ADVICE: How to Give it – and When to Zip it – Part 2

Adult children often don’t want to hear their parents’ opinions on decisions in their lives. Since Dr. Elizabeth Wolfson deals with this issue in her psychotherapy practice, I met with her to gain insights on how parents can share advice so it will be heard.

Elizabeth Wolfson, PhD

Elizabeth Wolfson, PhD

We ended last Thursday’s post with the thought that many parents of adult children felt frustrated because their advice was neither sought nor welcome. In giving advice psychotherapist Dr. Elizabeth Wolfson suggests, “First be aware of your own agenda and frustrations. Examine your motives and challenge your certainty that what you know to be best may not be best for your child. Nurture yourself internally; you are in a true dilemma of instinctively wanting to protect your child while not being able to. There is nothing bad or wrong with that—it is nature taking its course. But it may not be what your child wants or needs.
     “Your challenge is to bite your tongue,” she continues, “and follow your children’s lead. Are they asking for your input? Are they sending double messages about seeking advice and then rejecting it? They are in a dilemma. Cultivating an adult identity separate from one’s family of origin is a confusing and tricky endeavor filled with mixed feelings. No wonder they are sending you mixed messages! Still, when you feel you absolutely, positively must weigh in (or are asked for your opinion), I suggest you keep your tone as neutral as possible. It is a delicate dance potentially filled with missteps and stumbles. Provide advice and insights gently, communicating that these are just your thoughts and of course, you know your adult children will do it in the way that suits them. Couch your advice in terms of “it’s been my observation,” or “what’s worked for me is,” or “here’s how I see it ”—and then sit down and clam up.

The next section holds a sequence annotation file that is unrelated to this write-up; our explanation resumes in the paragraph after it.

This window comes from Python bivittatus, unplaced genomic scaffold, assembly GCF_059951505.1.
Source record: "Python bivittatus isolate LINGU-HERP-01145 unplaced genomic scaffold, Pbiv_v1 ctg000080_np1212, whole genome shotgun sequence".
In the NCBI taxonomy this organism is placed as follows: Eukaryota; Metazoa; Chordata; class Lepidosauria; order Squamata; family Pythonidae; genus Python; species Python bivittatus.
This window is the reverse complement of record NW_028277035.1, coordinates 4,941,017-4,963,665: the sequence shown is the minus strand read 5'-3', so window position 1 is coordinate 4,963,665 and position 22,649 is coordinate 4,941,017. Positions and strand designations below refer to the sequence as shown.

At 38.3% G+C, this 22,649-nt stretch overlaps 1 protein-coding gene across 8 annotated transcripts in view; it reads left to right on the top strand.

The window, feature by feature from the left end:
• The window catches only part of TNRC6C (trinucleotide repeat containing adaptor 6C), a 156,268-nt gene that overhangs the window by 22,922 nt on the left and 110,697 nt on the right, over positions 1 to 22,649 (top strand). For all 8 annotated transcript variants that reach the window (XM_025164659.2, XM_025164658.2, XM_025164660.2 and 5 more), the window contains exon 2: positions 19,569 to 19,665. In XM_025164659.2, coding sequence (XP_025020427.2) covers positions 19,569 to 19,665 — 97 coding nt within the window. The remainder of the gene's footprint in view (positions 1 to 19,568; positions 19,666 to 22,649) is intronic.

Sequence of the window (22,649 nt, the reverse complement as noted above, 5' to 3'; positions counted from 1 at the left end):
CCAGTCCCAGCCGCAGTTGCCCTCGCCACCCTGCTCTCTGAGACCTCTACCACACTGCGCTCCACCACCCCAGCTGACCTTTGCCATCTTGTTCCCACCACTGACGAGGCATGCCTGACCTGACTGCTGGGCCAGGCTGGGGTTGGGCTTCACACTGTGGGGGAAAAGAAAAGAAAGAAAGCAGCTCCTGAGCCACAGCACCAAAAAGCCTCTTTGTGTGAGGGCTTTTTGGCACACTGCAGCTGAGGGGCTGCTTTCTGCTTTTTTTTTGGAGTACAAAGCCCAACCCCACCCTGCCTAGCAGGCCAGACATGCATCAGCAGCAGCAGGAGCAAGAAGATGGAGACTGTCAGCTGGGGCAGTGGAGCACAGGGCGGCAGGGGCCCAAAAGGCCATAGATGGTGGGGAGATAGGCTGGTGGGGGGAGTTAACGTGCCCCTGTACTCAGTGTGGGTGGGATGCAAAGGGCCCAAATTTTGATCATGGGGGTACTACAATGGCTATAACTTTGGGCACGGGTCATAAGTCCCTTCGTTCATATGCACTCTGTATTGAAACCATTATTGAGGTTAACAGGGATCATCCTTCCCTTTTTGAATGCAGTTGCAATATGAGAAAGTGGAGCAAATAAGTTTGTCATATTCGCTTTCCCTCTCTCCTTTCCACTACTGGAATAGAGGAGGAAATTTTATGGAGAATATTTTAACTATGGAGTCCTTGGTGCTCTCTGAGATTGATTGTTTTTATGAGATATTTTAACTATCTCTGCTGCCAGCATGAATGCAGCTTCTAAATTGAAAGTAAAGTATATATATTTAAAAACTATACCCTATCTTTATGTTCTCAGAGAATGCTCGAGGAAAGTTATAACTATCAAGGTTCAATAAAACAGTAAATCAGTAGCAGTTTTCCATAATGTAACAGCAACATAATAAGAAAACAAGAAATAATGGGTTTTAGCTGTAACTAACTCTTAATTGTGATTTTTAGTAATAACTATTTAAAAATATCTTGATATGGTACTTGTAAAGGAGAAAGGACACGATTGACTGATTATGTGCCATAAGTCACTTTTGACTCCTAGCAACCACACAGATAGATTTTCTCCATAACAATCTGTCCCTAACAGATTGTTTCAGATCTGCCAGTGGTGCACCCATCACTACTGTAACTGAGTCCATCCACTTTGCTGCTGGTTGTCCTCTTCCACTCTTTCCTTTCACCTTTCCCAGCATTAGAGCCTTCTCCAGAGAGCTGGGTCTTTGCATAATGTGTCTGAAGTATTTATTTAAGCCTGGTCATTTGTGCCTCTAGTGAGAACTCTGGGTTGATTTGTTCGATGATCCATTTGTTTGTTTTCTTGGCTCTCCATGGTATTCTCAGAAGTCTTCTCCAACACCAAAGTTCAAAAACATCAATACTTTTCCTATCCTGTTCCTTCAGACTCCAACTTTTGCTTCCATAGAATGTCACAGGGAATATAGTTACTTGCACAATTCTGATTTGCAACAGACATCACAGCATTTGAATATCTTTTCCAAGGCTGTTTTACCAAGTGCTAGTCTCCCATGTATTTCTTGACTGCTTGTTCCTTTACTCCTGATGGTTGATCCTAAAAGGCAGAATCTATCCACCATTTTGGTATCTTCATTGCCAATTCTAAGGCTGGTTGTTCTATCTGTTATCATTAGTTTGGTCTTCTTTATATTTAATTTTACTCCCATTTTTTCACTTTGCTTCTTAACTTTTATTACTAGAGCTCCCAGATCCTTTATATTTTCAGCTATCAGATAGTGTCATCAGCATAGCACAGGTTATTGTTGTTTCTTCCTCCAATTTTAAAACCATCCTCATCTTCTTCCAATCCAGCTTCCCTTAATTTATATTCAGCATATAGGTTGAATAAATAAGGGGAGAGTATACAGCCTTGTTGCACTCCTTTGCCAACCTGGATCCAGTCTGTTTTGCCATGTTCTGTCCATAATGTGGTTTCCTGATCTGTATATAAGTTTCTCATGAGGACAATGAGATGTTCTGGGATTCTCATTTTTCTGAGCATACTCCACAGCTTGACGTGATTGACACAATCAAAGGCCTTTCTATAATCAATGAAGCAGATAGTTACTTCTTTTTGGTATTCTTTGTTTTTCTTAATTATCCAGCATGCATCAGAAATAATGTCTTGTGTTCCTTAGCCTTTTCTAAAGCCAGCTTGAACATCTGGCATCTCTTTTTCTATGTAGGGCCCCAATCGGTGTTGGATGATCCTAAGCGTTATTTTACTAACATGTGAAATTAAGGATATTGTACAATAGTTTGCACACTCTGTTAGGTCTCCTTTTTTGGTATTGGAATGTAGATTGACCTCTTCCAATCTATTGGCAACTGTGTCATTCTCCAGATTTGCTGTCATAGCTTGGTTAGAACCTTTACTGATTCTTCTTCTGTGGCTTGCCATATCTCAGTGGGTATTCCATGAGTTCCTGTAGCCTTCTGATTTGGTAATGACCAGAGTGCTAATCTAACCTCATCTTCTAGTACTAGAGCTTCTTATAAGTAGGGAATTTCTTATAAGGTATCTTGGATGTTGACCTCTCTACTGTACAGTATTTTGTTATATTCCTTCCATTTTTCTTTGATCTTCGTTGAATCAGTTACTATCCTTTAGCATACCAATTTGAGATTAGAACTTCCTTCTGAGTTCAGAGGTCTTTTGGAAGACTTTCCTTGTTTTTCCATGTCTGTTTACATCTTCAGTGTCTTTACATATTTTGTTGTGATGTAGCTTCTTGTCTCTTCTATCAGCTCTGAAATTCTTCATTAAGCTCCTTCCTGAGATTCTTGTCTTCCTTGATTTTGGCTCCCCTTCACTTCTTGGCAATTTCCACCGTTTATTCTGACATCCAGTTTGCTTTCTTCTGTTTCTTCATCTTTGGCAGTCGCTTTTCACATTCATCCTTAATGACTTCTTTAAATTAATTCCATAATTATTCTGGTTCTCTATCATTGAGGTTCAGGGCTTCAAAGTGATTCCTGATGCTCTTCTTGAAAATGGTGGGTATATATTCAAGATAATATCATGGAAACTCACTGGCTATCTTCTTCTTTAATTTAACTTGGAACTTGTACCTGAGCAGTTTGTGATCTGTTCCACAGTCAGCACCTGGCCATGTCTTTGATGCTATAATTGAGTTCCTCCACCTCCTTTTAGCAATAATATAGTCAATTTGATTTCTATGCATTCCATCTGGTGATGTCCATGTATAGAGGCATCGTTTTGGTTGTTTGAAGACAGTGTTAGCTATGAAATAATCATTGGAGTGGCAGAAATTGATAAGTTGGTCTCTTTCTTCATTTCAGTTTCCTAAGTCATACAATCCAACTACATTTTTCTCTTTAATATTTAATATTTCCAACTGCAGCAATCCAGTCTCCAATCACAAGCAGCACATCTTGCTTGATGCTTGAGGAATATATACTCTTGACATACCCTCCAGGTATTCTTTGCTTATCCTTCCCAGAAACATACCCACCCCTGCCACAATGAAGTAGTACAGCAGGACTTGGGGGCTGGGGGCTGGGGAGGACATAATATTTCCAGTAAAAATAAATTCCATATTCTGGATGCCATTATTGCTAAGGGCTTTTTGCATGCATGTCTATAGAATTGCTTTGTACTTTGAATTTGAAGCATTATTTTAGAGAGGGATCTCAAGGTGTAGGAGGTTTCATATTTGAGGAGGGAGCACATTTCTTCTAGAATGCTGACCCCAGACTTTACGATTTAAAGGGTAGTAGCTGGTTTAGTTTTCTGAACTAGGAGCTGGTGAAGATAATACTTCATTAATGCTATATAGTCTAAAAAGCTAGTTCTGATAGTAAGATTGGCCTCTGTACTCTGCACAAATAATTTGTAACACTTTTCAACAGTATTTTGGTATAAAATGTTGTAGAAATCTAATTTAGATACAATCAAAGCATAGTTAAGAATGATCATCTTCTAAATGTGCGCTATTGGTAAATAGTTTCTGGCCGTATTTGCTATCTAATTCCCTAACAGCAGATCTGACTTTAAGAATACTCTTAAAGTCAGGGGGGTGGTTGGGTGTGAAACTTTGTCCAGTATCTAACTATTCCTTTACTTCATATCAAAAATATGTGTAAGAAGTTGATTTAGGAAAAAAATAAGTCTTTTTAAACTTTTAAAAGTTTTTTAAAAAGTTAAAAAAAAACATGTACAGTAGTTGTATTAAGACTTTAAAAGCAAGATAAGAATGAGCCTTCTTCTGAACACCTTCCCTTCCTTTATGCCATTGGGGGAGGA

“If you think your children are really in trouble, you can ask what their supports might be and whether they have considered professional support (counseling). Ultimately, it’s THEIR life. They know themselves better than we do, and the world they are negotiating is different from the one in your frame of reference. The most powerful thing you can do is communicate your confidence in your adult children’s judgment and ability to make good decisions. Then disengage and focus energy on your own life while staying loving and available should they need you.”
      We’ll return to the topic of advice many times in the future because it’s such a flash point in parent/grown child relations. In the meantime, please share what’s worked and what hasn’t worked for you in giving advice.

Elizabeth Wolfson, PhD, is Chair of the Masters of Clinical Psychology Department at Antioch University Santa Barbara. She also maintains a private psychotherapy practice in which she works with people of all ages and backgrounds. To contact Dr. Wolfson, please call 805-564-6642 or email her at

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